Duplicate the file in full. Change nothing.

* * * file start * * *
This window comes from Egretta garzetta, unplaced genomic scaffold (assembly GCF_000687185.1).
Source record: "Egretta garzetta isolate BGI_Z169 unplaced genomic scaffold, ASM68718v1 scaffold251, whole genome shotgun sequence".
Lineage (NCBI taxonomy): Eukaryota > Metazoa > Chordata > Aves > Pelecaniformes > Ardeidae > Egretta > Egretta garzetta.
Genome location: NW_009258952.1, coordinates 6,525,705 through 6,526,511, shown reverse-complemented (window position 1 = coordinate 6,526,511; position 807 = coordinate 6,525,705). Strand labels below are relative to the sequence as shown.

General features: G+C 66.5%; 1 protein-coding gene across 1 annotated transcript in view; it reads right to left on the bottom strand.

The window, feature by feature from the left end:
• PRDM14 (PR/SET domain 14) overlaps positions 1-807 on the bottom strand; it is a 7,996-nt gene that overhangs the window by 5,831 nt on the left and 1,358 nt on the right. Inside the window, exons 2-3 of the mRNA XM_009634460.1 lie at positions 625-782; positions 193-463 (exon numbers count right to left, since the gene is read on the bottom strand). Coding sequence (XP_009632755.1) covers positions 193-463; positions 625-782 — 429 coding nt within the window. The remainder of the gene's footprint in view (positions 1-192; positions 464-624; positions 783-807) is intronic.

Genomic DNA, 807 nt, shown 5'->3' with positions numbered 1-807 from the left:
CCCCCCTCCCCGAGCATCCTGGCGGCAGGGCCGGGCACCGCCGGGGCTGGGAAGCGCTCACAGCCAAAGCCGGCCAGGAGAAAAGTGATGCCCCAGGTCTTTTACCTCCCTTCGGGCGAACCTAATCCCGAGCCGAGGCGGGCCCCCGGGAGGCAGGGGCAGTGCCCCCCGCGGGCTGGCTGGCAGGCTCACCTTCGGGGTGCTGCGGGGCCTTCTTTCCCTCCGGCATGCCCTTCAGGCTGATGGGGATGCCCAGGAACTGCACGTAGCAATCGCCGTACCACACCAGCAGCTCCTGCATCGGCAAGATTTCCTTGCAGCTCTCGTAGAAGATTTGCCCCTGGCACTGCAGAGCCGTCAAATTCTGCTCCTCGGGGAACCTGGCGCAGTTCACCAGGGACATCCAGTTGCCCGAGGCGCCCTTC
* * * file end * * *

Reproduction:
This window comes from Egretta garzetta, unplaced genomic scaffold (assembly GCF_000687185.1).
Source record: "Egretta garzetta isolate BGI_Z169 unplaced genomic scaffold, ASM68718v1 scaffold251, whole genome shotgun sequence".
Lineage (NCBI taxonomy): Eukaryota > Metazoa > Chordata > Aves > Pelecaniformes > Ardeidae > Egretta > Egretta garzetta.
Genome location: NW_009258952.1, coordinates 6,525,705 through 6,526,511, shown reverse-complemented (window position 1 = coordinate 6,526,511; position 807 = coordinate 6,525,705). Strand labels below are relative to the sequence as shown.

General features: G+C 66.5%; 1 protein-coding gene across 1 annotated transcript in view; it reads right to left on the bottom strand.

The window, feature by feature from the left end:
• PRDM14 (PR/SET domain 14) overlaps positions 1-807 on the bottom strand; it is a 7,996-nt gene that overhangs the window by 5,831 nt on the left and 1,358 nt on the right. Inside the window, exons 2-3 of the mRNA XM_009634460.1 lie at positions 625-782; positions 193-463 (exon numbers count right to left, since the gene is read on the bottom strand). Coding sequence (XP_009632755.1) covers positions 193-463; positions 625-782 — 429 coding nt within the window. The remainder of the gene's footprint in view (positions 1-192; positions 464-624; positions 783-807) is intronic.

Genomic DNA, 807 nt, shown 5'->3' with positions numbered 1-807 from the left:
CCCCCCTCCCCGAGCATCCTGGCGGCAGGGCCGGGCACCGCCGGGGCTGGGAAGCGCTCACAGCCAAAGCCGGCCAGGAGAAAAGTGATGCCCCAGGTCTTTTACCTCCCTTCGGGCGAACCTAATCCCGAGCCGAGGCGGGCCCCCGGGAGGCAGGGGCAGTGCCCCCCGCGGGCTGGCTGGCAGGCTCACCTTCGGGGTGCTGCGGGGCCTTCTTTCCCTCCGGCATGCCCTTCAGGCTGATGGGGATGCCCAGGAACTGCACGTAGCAATCGCCGTACCACACCAGCAGCTCCTGCATCGGCAAGATTTCCTTGCAGCTCTCGTAGAAGATTTGCCCCTGGCACTGCAGAGCCGTCAAATTCTGCTCCTCGGGGAACCTGGCGCAGTTCACCAGGGACATCCAGTTGCCCGAGGCGCCCTTC